Tag Archives: community

The Intensity of Experience

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Running the last stretch to Cadillac Mountain’s summit

We’ve all been there — a few extra moments to linger on a mountaintop, taking the long way home, waiting for the sunset, or staying one more night before heading home from an adventure.

It can be hard to admit when our cherished, blissful, and sometimes profound and life changing moments¬†end and it’s time to let go and move on to the next thing. But they never really leave us, of course; our memories of places, people, the colors of the sky, the taste of salt in the ocean, the feel of wind against your skin, the sounds of songbirds — the places not only all persist within us, but they grow like the first green shoots of trout lily and trillium spear through the matted layers of last year’s leaves — blossoming radiantly precisely when they’re ready and needed.

This past weekend, a contingent of Sterling’s Skyrunners and I made the 6-hour trek to visit our friends at the College of the Atlantic on Mount Desert Island. We all made new friends and spent hours together running up and down granite outcroppings, ledges, and summit with names like Conner’s Nubble, South Bubble, Huguenot Head, Champlain, and Cadillac.

And of course, we ran across Sand Beach together ūüôā

Sometimes it seems as if leaving something so profound only to return to our quotidian routine is to somehow slough off the very things we sought in the first place. We are nothing if not made up of these moments, but they grow stronger still if we share them — share the stories of our summits, scrambles over rocky ledges, and (really, really quick) swims in a cold northern sea.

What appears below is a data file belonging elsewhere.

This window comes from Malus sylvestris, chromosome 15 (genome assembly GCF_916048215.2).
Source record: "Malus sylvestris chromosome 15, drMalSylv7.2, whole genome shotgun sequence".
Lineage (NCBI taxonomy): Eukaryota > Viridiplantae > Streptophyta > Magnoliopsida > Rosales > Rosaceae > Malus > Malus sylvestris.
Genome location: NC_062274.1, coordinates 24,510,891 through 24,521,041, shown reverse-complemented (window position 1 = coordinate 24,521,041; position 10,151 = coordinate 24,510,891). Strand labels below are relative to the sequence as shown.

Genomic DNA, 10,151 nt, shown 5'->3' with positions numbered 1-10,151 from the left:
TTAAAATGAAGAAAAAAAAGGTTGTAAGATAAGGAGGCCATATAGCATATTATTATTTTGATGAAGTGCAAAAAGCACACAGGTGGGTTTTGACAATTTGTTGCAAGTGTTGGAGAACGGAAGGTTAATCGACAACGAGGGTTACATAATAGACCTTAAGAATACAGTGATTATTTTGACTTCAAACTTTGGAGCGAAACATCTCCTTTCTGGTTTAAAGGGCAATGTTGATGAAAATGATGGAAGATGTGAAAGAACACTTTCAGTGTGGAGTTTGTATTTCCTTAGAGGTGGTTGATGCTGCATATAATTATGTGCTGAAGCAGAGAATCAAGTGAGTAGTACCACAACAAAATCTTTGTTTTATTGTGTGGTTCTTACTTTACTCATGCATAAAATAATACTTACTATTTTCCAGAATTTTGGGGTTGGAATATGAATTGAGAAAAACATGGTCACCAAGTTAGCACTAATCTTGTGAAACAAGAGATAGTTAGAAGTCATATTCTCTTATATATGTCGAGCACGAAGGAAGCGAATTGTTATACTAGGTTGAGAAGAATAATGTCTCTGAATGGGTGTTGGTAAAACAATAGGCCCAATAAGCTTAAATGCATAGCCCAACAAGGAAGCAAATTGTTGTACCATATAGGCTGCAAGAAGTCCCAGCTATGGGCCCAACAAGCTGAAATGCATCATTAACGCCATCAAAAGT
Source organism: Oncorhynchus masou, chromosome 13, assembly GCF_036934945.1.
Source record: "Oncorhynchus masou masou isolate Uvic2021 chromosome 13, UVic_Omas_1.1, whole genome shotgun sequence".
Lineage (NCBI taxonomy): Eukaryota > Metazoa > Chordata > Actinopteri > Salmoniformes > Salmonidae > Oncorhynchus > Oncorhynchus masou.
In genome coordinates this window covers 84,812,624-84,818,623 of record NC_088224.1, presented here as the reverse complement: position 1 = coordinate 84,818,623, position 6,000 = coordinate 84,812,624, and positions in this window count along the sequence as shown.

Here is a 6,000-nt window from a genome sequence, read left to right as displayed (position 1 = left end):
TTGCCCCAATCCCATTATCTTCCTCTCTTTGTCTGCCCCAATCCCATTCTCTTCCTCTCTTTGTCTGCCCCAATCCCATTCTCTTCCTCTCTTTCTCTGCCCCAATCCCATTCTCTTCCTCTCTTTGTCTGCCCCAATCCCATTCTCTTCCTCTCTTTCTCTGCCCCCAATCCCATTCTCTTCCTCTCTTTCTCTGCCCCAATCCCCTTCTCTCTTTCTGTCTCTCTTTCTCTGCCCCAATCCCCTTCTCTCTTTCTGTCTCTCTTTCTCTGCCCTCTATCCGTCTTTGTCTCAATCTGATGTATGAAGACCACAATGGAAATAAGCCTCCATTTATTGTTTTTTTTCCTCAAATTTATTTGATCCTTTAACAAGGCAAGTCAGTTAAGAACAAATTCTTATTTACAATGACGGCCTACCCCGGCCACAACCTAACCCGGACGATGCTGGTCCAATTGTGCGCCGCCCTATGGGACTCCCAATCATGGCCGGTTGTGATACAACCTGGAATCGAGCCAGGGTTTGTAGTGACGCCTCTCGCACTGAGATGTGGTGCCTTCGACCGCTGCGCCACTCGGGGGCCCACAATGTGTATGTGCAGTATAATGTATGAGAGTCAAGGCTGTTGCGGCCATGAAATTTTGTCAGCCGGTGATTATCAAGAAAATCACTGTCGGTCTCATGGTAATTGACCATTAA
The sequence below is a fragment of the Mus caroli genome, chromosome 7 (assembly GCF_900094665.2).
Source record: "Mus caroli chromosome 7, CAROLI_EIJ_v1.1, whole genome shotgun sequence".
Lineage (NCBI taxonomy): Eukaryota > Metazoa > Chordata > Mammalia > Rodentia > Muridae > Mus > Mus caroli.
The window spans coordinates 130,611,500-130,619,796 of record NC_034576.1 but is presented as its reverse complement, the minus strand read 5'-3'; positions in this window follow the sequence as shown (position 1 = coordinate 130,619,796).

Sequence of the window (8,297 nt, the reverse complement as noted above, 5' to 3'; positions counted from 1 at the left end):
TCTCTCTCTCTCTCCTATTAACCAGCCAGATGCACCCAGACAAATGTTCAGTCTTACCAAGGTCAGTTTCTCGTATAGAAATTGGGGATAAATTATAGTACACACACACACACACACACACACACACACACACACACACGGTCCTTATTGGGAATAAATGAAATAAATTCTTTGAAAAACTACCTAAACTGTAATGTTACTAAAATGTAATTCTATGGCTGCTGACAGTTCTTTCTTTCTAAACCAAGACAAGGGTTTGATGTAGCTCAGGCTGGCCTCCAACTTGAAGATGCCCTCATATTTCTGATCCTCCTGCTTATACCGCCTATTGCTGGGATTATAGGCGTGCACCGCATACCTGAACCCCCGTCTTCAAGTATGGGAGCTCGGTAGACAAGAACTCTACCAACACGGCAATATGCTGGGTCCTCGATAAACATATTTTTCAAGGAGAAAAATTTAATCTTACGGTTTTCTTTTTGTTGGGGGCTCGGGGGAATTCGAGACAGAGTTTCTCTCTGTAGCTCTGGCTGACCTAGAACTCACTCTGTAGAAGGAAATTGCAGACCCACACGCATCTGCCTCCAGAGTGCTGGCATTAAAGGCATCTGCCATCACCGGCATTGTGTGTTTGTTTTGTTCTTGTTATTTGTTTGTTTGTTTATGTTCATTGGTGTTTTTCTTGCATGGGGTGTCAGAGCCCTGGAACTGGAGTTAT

If adventure is a way to meet the world head-on and see how we become permeable to the¬†vast complexity of the nonhuman — then giving voice to those adventures, however small or grand they may be, is a way to build communities of compassionate, reflective, and engaged individuals who understand that there is only this one world we share, and every day we share the adventure of living here, together.

 

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The COA Black Fly Runners and Sterling Skyrunners on Sand Beach, Acadia NP

 

Hold fast your hope

For our second class meeting in Sterling’s introductory A Sense of Place course, we read the introduction to Naomi Klein’s¬†This Changes Everything: Capitalism vs. the Climate, in which she writes: